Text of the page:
ISSN (Print) - 0012-9976 | ISSN (Online) - 2349-8846
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Food Prices and Rural Poverty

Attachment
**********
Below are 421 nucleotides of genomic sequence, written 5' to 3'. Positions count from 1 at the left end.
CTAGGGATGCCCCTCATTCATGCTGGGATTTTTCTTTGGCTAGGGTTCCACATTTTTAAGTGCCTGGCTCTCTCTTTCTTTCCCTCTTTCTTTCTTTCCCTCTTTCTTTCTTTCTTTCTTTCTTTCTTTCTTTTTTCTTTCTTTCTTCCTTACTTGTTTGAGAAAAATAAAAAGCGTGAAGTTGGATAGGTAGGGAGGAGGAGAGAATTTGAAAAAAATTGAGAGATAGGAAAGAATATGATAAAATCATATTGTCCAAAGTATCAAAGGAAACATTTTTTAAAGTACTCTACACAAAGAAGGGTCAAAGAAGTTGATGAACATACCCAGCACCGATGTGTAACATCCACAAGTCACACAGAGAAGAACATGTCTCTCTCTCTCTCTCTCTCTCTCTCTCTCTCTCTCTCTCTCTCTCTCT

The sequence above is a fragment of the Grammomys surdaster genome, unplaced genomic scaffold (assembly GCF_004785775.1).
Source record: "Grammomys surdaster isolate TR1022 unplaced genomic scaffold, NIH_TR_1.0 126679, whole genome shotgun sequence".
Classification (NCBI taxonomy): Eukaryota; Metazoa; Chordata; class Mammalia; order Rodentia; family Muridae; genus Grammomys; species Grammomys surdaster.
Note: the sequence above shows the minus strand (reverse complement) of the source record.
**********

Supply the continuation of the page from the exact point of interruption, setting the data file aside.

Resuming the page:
Martin Ravallion IN an article in the January 10, 1998 issue questioned whether the available data on poverty and food prices in India have been interpreted correctly in some recent debates on policy reform,1 In the April 4 issue of EPW, Mohan Rao disputes some of my argument,2 He presents no new data,3 but he does appear to question aspects of my methods of analysing the data that are available. The issues at stake here are too important to ignore, so I would like to take this opportunity to respond. I will confine my attention to Rao's main substantive concerns.4 My article began by confirming one claim often made by critics of policy reform in India, namely, that there is a strong positive correlation over time between the poverty rate, as conventionally measured, and the relative price of food (a correlation coefficient of 0.76 using 24 observations from the National Sample Surveys)' The article then tried to test various explanations for that correlation. It argued that there are plausible explanations which have little or nothing to do with the interpretation that critics of policy reform have given.the correlation.

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